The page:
November was another fantastic month! Even the more unreliable markets were on their game. I hope you enjoy my eclectic Top Picks this time around, plus a few juicy feature sections!
*A Little Personal Triumph*
I try to keep self-aggrandizement to a minimum on the podcast, but I thought I’d mention that in November I successfully defended my Master of Science in Microbiology here at the University of Maryland and will be graduating in December. It’s been a big stressful push to finish this semester and I’m very glad to be finished. That said, I’m now hunting around in the biotech sector for a job. If any listeners have a lead on gainful employment for a young microbiologist, drop me a line!
*Join Our Goodreads Discussion Group*
As I have mentioned before, Synthetic Voices’ Top Picks serves as the basis for a speculative audio fiction discussion during one of the Washington Science Fiction Association‘s meetings each month. But what of our listeners living outside the Washington Metro area? Good news: there is now a little Synthetic Voices discussion page on Goodreads specifically for your comments, questions, and suggestions! I set up the page with minimal structure, so we can shape it together as a community. Right now, there’s a thread for discussing the Top Picks, so why don’t you try your hand there!
*Top Picks from November 2012*
“The Last Days of the Kelly Gang ” by David D. Levine
Journey #52 of the Journey Into… Podcast
— Let’s take a trip to the outback, then throw in a dash of steam-powered armor. Featured first in John Joseph Adams’ recent Armored anthology, this story shadows a talented engineer-turned-hermit as he gets mixed up in trouble with outlaws. There’s a lot to love in this story: science, Australia, and a last-minute engineering feat that would do the A-Team proud. Give it a look!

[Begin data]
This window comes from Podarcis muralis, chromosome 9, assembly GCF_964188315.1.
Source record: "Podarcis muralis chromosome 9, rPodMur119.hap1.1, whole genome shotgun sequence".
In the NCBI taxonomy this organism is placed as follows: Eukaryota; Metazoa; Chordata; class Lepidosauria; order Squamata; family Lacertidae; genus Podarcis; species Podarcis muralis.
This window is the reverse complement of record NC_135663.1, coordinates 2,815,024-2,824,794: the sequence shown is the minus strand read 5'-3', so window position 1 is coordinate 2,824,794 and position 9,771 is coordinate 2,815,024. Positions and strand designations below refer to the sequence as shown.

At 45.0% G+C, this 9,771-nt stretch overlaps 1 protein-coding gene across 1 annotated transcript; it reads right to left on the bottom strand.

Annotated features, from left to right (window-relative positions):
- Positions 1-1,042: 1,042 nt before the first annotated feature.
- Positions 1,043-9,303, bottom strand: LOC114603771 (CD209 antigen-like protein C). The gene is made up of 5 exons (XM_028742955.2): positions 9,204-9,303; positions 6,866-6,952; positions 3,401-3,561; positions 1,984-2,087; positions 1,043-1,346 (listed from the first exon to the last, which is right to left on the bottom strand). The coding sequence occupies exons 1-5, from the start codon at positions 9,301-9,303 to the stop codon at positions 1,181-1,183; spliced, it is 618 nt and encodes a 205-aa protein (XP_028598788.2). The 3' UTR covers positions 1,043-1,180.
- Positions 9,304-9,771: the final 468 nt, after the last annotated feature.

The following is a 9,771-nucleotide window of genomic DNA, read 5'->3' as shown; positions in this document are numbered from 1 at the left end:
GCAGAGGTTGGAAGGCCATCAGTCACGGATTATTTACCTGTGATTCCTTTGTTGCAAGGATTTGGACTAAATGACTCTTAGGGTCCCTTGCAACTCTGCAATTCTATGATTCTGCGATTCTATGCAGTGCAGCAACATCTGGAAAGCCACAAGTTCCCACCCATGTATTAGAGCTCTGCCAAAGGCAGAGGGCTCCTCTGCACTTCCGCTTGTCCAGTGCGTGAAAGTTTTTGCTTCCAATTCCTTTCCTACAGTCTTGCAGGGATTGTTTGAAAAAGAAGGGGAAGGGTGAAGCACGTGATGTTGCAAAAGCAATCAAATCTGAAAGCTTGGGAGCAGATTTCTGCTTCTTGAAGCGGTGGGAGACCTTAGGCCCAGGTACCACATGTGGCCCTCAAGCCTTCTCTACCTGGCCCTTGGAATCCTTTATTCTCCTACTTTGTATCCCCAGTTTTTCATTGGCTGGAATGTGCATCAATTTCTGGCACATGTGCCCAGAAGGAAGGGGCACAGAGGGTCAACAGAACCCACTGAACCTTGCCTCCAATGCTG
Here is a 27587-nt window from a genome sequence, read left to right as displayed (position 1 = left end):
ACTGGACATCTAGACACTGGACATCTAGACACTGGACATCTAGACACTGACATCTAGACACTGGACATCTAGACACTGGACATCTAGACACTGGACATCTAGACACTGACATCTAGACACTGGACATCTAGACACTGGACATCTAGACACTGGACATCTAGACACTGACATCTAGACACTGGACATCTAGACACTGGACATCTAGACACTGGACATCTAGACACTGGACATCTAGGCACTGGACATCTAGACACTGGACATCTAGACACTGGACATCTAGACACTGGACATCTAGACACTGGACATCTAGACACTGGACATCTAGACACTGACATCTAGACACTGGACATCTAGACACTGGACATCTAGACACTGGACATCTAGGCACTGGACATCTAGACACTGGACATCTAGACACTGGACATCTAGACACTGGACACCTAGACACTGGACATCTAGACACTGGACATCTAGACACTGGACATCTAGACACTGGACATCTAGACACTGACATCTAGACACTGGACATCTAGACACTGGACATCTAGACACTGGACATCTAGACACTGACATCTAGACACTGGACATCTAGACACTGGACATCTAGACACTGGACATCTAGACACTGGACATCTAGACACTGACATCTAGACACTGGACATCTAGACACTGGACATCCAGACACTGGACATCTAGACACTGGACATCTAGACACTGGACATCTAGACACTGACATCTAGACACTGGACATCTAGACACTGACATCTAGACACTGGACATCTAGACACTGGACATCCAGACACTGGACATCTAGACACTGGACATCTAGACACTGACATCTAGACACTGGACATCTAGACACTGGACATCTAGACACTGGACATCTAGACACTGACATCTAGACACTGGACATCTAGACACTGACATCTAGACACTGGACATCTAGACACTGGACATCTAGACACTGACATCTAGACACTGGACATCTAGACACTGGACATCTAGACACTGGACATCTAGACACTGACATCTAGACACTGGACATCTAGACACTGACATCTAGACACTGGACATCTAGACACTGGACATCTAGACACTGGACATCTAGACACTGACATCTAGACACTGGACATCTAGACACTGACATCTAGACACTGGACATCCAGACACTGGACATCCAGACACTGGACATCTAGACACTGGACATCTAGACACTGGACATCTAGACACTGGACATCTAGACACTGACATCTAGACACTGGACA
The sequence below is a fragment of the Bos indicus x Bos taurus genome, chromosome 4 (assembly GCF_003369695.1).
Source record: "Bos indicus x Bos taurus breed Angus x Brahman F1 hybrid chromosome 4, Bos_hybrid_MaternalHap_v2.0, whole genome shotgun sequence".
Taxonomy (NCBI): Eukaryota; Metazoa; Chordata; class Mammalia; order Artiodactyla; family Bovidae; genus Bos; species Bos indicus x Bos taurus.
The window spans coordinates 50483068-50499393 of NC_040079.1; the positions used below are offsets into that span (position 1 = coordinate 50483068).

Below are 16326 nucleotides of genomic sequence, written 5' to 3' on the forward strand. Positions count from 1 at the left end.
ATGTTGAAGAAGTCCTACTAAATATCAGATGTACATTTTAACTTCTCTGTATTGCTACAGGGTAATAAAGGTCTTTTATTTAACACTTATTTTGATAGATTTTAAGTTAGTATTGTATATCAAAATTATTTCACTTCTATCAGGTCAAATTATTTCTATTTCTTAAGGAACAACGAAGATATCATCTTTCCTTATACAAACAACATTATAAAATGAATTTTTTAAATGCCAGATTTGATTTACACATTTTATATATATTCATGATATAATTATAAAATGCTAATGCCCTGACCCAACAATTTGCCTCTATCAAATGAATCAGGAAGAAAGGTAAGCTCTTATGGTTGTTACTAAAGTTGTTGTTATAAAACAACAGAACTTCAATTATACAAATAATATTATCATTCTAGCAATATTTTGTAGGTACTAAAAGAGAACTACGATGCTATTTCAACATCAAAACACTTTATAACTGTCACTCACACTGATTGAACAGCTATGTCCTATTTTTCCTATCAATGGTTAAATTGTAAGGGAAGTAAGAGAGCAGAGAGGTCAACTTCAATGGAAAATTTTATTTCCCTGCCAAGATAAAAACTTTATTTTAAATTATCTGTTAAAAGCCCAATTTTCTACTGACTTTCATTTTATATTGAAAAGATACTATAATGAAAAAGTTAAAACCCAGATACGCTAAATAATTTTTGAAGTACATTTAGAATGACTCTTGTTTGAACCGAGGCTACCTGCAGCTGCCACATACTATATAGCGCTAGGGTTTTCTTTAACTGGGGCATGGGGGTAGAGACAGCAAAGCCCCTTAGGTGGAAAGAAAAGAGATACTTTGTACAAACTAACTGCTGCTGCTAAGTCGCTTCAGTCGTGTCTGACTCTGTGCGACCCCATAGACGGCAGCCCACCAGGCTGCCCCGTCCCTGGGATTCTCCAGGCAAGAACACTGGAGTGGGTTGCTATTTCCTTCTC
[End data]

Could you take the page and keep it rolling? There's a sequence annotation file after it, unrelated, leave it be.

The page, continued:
“Recognizing Gabe: Un Cuento De Hadas” by Alberto Yáñez
Podcastle Ep. 235
— I have to admit I did not buy into this story in the first few paragraphs. It seemed to me like a two-dimensional story about gender issues. Not so. The narrative focuses on a young person, Gabe, whose biology does not match their gender identity. Thus far, nothing particularly revolutionary. Here is where the story takes a new spin. The family has a fairy godmother, a capricious one. She dotes on Gabe and she convinces his parents that he truly is a boy. This conflict turns out to be somewhat of a false climax, however, as Gabe’s family learns to adapt to the their new magically-reinforced reality. The true ending impacted me viscerally and I knew at once that this story had earned a mention on the podcast.
“The Belonging Kind” by John Shirley and William Gibson
Drabblecast Ep. 264
— This story was a real treat for me, as I am a huge fan of William Gibson. Here we follow a lonely outsider and his developing fascination with a woman he meets at a bar. He senses something odd about her and finds himself becoming a rather dedicated stalker. Where is the speculative element to this story? You’ll run into it soon enough. I won’t spoil the artful aesthetic crafted by Shirley and Gibson, but prepare yourself for rich detail of myriad bars and an education in people-watching. I did feel that the story had the opportunity to end numerous times before it eventually did. I’m curious to know what everyone thought about the longer, more informative ending chosen by the authors. Hey, what a great opportunity to use our new Goodreads group (see above)!
“Luck Fish” by Peta Freestone
Beneathless Ceaseless Skies Ep. 92
— In one word, I would describe this story as “primordial,” not only because it’s main characters live in constant desert hardship, but also because there is an underlying primordial theme that effects all human animals the same way — the agony of unrequited love.
The plot centers around a boy and girl who are part of a parched desert tribe. The village must make all of its decisions around the quality of one brief rainy season, when the fish in the ground hatch and appear on the surface for harvest. Despite these harsh conditions, the people of the tribe still find ways to live out unique and intriguing lives. I won’t ruin the tangled web of desire that unfolds, but I will vouch for its authentic feel.
“Passengers” by Robert Silverberg
Escape Pod Ep. 369